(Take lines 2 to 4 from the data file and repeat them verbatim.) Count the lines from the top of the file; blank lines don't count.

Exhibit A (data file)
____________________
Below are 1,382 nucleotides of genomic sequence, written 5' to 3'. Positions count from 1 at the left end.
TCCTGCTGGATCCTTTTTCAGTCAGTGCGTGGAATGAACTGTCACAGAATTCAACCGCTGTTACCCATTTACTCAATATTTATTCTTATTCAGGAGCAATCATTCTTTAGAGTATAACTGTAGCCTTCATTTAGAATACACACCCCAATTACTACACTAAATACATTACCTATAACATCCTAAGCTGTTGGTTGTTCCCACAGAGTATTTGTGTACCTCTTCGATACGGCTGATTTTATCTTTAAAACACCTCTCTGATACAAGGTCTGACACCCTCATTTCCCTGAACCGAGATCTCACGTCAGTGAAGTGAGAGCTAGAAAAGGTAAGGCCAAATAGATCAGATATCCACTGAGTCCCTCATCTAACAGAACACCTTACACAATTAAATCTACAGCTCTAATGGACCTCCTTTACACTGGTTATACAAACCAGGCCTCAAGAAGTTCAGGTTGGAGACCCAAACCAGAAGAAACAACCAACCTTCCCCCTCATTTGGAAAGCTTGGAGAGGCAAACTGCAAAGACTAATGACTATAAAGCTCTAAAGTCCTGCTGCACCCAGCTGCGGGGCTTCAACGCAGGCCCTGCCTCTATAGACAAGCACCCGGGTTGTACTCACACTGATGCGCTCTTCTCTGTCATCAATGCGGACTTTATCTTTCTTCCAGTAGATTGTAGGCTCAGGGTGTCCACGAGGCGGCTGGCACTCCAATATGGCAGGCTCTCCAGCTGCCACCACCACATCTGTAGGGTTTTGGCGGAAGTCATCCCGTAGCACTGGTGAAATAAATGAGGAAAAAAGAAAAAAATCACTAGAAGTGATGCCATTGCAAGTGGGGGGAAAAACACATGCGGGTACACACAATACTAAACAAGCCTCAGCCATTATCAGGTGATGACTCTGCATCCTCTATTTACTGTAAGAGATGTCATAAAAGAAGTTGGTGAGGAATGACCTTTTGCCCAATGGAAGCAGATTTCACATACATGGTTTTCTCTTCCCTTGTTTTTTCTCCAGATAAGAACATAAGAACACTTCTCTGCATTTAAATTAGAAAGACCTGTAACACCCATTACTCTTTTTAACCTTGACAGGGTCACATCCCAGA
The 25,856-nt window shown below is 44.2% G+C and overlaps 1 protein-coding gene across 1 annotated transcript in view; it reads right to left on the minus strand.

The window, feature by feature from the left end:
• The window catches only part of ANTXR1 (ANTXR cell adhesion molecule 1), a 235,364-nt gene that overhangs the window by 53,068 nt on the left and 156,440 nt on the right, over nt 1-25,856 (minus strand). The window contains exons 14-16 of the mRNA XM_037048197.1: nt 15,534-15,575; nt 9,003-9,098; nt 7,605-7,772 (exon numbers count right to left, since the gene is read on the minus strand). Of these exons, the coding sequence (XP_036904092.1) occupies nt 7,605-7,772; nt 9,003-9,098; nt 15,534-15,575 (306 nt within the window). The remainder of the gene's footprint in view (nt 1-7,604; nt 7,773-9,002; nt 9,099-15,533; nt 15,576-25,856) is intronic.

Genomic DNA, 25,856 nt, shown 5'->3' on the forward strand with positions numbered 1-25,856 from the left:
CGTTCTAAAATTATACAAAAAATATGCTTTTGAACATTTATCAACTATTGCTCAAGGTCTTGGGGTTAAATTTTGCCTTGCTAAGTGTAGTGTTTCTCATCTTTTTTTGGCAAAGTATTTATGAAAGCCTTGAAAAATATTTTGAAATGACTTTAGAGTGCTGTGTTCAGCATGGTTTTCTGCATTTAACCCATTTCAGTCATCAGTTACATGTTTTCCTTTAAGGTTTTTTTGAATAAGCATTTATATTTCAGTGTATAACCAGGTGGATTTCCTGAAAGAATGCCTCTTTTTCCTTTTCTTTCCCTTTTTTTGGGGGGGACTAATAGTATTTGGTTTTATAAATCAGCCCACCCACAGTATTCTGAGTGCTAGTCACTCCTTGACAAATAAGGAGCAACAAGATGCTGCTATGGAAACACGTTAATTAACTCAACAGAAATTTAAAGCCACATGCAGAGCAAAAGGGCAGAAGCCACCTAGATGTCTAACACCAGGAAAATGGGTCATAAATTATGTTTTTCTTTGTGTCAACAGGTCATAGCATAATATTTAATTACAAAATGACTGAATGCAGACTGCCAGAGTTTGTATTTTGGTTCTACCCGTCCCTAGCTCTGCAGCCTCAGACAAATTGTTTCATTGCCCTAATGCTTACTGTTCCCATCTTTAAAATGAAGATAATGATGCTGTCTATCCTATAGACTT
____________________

TCCTGCTGGATCCTTTTTCAGTCAGTGCGTGGAATGAACTGTCACAGAATTCAACCGCTGTTACCCATTTACTCAATATTTATTCTTATTCAGGAGCAATCATTCTTTAGAGTATAACTGTAGCCTTCATTTAGAATACACACCCCAATTACTACACTAAATACATTACCTATAACATCCTAAGCTGTTGGTTGTTCCCACAGAGTATTTGTGTACCTCTTCGATACGGCTGATTTTATCTTTAAAACACCTCTCTGATACAAGGTCTGACACCCTCATTTCCCTGAACCGAGATCTCACGTCAGTGAAGTGAGAGCTAGAAAAGGTAAGGCCAAATAGATCAGATATCCACTGAGTCCCTCATCTAACAGAACACCTTACACAATTAAATCTACAGCTCTAATGGACCTCCTTTACACTGGTTATACAAACCAGGCCTCAAGAAGTTCAGGTTGGAGACCCAAACCAGAAGAAACAACCAACCTTCCCCCTCATTTGGAAAGCTTGGAGAGGCAAACTGCAAAGACTAATGACTATAAAGCTCTAAAGTCCTGCTGCACCCAGCTGCGGGGCTTCAACGCAGGCCCTGCCTCTATAGACAAGCACCCGGGTTGTACTCACACTGATGCGCTCTTCTCTGTCATCAATGCGGACTTTATCTTTCTTCCAGTAGATTGTAGGCTCAGGGTGTCCACGAGGCGGCTGGCACTCCAATATGGCAGGCTCTCCAGCTGCCACCACCACATCTGTAGGGTTTTGGCGGAAGTCATCCCGTAGCACTGGTGAAATAAATGAGGAAAAAAGAAAAAAATCACTAGAAGTGATGCCATTGCAAGTGGGGGGAAAAACACATGCGGGTACACACAATACTAAACAAGCCTCAGCCATTATCAGGTGATGACTCTGCATCCTCTATTTACTGTAAGAGATGTCATAAAAGAAGTTGGTGAGGAATGACCTTTTGCCCAATGGAAGCAGATTTCACATACATGGTTTTCTCTTCCCTTGTTTTTTCTCCAGATAAGAACATAAGAACACTTCTCTGCATTTAAATTAGAAAGACCTGTAACACCCATTACTCTTTTTAACCTTGACAGGGTCACATCCCAGA
The 25,856-nt window shown below is 44.2% G+C and overlaps 1 protein-coding gene across 1 annotated transcript in view; it reads right to left on the minus strand.

The window, feature by feature from the left end: